Bringing Cloud to Smart Grid

Most industry reports consistently estimate India as among the top 3 markets for smart grid worldwide, next only to China and the US. All the major players of the smart grid market are active in India and beefing up their plans and investments.

Cloud computing is another hot technology which has transformed the landscape and is one of the top priorities of most CTOs/CIOs across the world. In India too, its adoption and deployment has been rapid and significant.

How Cloud Compliments Smart Grid

Till recently there was not much focus on how a revolutionary technology like cloud can transform or impact another revolutionary concept like smart grid that is transforming the face of the power industry. However that is changing as both the government and the industry realize the synergy between these two concepts and there is increasing interest in exploring and understanding how cloud could be the next frontier that could take smart grid to newer heights.

The reasons though are not hard to find. The exponential growth of the power industry in India is high and requires increasingly large and real-time computing and stimulation capacity. With smart grid kind of concepts, the power industry is only bound to increase further and the need for computing and storage resources will rise at all levels of the grid in a dispersed manner. This is where cloud comes into play and becomes highly relevant.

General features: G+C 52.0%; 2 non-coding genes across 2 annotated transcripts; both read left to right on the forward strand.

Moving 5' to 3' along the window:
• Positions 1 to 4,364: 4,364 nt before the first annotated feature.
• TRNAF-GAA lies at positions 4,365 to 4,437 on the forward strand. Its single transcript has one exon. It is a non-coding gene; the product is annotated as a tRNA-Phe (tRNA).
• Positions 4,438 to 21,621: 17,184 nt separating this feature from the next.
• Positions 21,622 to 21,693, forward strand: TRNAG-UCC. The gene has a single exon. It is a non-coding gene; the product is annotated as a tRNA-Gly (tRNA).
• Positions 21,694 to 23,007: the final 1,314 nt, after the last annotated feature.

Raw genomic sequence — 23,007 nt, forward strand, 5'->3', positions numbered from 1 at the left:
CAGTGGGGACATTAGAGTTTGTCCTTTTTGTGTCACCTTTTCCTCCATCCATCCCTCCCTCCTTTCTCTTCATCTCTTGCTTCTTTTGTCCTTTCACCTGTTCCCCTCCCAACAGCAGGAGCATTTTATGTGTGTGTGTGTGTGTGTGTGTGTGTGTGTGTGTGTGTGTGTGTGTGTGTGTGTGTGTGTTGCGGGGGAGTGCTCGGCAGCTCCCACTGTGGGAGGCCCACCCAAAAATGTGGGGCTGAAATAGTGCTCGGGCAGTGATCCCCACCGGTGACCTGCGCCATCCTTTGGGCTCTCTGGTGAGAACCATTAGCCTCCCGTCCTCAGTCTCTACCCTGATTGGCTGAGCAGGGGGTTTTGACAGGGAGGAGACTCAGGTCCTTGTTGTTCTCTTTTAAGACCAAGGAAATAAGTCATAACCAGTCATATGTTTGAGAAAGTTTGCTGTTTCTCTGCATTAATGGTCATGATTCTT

Cloud in smart grid, based on the application model of computing, will integrate all available resources, make them work together and provide a wide range of services across all levels of respective grids.

The 4 layers of this application model are:

  • Shared Resources
  • Intermediate Management
  • Services Convergence
  • Application Access

Controlling Security Risks

Security has been always talked about when it comes to cloud deployment and becomes even more sensitive in areas like power grid. Here, the concept of main cloud and sub cloud comes in handy as it limits the authority and resource allocation and makes privilege and resource control more feasible. Also, cloud node of a certain level can get resources from local nodes and its sibling nodes can only get resources from its father node under special conditions. Data security is thus realized through the corresponding encryption, authentication, and disaster tolerance techniques.

India is well placed to look at this cutting-edge concept as it can skip generational evolution of technologies, like it did in telecom to move to the new technology and practices. Also, global standards setting bodies like IEEE Standards Association (IEEE-SA) are rising up to the requirement, filling the much-needed gap with cloud computing standards – IEEE P2301 and IEEE P2302.

To summarize, bringing cloud to smart grid will result in current existing computing and storage capabilities being taken optimal leverage of and significant improvements in the performance of the whole grid.

The author is chair, IEEE SIG, IEEE
Standards Association (IEEE-SA)

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